Caesarian section risks

Reducing the rate of first-time cesarean sections is a Healthy People 2030 goal in the U.S. endorsed by numerous public health and professional societies.

Like any major surgery, cesarean deliveries come with several associated risks, including blood clots, hemorrhaging, infection and risks to future pregnancies. Most women who undergo a cesarean section for their first birth will go on to have a repeat cesarean section.

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"Cesarean sections are a major contributing factor to maternal morbidity events after a delivery with many adverse downstream effects," Dalton said. "We need to understand all factors that may increase a woman's chance of a c-section delivery so we can avoid any unnecessary risks."

Authors note that the Healthy People goal is to reduce caesarians by 2.3% – and that about women with a prenatal diagnosis of anxiety or depression had a predicted probability of having a cesarean section that was about 3.5% higher than women without anxiety or depression.

Women with these disorders were more likely to be older, be White, and reside in a household with income more than 400 percent of poverty compared with those without perinatal mood and anxiety disorders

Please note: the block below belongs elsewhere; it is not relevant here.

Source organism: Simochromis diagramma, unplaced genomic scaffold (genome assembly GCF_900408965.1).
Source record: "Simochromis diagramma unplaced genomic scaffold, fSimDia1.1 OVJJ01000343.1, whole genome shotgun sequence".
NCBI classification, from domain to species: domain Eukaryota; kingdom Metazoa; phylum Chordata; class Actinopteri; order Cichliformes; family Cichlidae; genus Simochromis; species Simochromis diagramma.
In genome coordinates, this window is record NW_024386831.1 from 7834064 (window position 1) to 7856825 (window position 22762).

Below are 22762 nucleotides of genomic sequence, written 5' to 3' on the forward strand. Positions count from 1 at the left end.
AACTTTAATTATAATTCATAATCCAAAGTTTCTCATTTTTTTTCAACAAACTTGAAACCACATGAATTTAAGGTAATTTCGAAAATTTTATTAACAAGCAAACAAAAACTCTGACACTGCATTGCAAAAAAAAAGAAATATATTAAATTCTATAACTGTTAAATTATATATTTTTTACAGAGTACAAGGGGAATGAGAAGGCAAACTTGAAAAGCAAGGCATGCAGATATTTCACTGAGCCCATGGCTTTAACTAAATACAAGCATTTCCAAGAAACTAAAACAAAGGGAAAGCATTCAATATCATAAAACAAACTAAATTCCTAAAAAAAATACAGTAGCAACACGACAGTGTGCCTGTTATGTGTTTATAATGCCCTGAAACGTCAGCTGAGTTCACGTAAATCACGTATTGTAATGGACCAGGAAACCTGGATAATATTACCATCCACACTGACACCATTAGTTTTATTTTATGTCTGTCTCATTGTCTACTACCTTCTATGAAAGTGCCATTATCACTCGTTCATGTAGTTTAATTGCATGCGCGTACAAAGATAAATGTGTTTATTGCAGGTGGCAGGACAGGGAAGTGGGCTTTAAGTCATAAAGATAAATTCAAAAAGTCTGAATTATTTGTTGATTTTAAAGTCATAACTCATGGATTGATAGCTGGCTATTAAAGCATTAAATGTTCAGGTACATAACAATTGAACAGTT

While reasons for the relationship are speculative, there have been unproven theories, including a notion that prenatal anxiety is sometimes focused on the delivery itself – which may prompt providers to turn to cesarean to reduce the labor process. Others have theorized that maternal distress may affect placental development, which in turn may impact symptoms of fetal distress during labor that could prompt a caesarian section.

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But none of these speculations have been proven and further studies are needed to gain insight on the association, Dalton said.

"We need more research to clarify the relationship between perinatal mood and anxiety disorders and primary cesarean section rates to enhance our understanding of the consequences of these disorders for health outcomes," she said. "This could potentially inform efforts to develop and evaluate effective treatments and policy interventions."

Other authors include Melissa Zochowski, M.B.A.; Giselle Kolenic, M.A.; Kara Zivin, Ph.D, M.S., M.A.; Anca Tilea, Lindsay Admon, M.D., M.Sc. and Stephanie Hall, M.P.H. all of U-M; and Agatha Advincula, of the University of Pennsylvania.

Paper cited: "Trends In Primary Cesarean Section Rates Among Women With And Without Perinatal Mood And Anxiety Disorders," Health Affairs. DOI: 10.1377/hlthaff.2021.00780

More Articles About: Rounds Von Voigtlander Women's Hospital CS Mott Children's Hospital childbirth High-Risk Pregnancy Caesarean Section Pregnancy Postpartum Depression Community Health Growth and Development Wellness and Prevention Health Care Delivery, Policy, and Economics Health Care Quality Mental Health Assessment Adult Psychiatric Treatment Depression Gynecology Hospitals & Centers
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This article is from the Health Lab digital publication.